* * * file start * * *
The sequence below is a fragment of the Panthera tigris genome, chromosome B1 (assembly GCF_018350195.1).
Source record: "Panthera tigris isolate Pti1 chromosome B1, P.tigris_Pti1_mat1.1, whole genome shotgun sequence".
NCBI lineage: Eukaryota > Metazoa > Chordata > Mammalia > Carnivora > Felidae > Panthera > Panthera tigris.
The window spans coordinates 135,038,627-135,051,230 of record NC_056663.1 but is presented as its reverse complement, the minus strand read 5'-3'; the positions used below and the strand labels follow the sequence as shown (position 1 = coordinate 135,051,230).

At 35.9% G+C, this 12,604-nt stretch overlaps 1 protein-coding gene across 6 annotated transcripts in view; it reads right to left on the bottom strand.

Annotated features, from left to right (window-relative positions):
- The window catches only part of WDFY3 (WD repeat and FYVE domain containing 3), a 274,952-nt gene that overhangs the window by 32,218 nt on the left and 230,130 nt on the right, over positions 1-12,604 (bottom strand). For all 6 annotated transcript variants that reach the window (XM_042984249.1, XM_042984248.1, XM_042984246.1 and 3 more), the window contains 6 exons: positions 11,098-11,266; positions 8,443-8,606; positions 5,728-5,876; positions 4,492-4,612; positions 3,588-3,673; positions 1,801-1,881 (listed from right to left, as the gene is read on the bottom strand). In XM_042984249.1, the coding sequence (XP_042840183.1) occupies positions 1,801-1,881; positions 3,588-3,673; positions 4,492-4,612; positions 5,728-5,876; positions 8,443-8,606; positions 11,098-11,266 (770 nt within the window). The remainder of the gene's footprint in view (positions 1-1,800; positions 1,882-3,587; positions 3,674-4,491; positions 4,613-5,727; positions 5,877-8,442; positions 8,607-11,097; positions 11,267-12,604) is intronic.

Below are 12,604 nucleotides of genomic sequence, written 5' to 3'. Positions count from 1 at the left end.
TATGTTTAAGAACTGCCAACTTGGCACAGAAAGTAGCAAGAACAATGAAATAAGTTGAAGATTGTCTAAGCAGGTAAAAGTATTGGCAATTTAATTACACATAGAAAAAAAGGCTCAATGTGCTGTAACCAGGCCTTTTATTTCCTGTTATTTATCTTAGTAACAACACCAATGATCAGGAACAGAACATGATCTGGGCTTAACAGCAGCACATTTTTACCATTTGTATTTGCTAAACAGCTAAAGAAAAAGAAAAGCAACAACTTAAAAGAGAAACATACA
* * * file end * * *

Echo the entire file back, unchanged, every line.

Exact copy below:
The sequence below is a fragment of the Panthera tigris genome, chromosome B1 (assembly GCF_018350195.1).
Source record: "Panthera tigris isolate Pti1 chromosome B1, P.tigris_Pti1_mat1.1, whole genome shotgun sequence".
NCBI lineage: Eukaryota > Metazoa > Chordata > Mammalia > Carnivora > Felidae > Panthera > Panthera tigris.
The window spans coordinates 135,038,627-135,051,230 of record NC_056663.1 but is presented as its reverse complement, the minus strand read 5'-3'; the positions used below and the strand labels follow the sequence as shown (position 1 = coordinate 135,051,230).

At 35.9% G+C, this 12,604-nt stretch overlaps 1 protein-coding gene across 6 annotated transcripts in view; it reads right to left on the bottom strand.

Annotated features, from left to right (window-relative positions):
- The window catches only part of WDFY3 (WD repeat and FYVE domain containing 3), a 274,952-nt gene that overhangs the window by 32,218 nt on the left and 230,130 nt on the right, over positions 1-12,604 (bottom strand). For all 6 annotated transcript variants that reach the window (XM_042984249.1, XM_042984248.1, XM_042984246.1 and 3 more), the window contains 6 exons: positions 11,098-11,266; positions 8,443-8,606; positions 5,728-5,876; positions 4,492-4,612; positions 3,588-3,673; positions 1,801-1,881 (listed from right to left, as the gene is read on the bottom strand). In XM_042984249.1, the coding sequence (XP_042840183.1) occupies positions 1,801-1,881; positions 3,588-3,673; positions 4,492-4,612; positions 5,728-5,876; positions 8,443-8,606; positions 11,098-11,266 (770 nt within the window). The remainder of the gene's footprint in view (positions 1-1,800; positions 1,882-3,587; positions 3,674-4,491; positions 4,613-5,727; positions 5,877-8,442; positions 8,607-11,097; positions 11,267-12,604) is intronic.

Below are 12,604 nucleotides of genomic sequence, written 5' to 3'. Positions count from 1 at the left end.
TATGTTTAAGAACTGCCAACTTGGCACAGAAAGTAGCAAGAACAATGAAATAAGTTGAAGATTGTCTAAGCAGGTAAAAGTATTGGCAATTTAATTACACATAGAAAAAAAGGCTCAATGTGCTGTAACCAGGCCTTTTATTTCCTGTTATTTATCTTAGTAACAACACCAATGATCAGGAACAGAACATGATCTGGGCTTAACAGCAGCACATTTTTACCATTTGTATTTGCTAAACAGCTAAAGAAAAAGAAAAGCAACAACTTAAAAGAGAAACATACA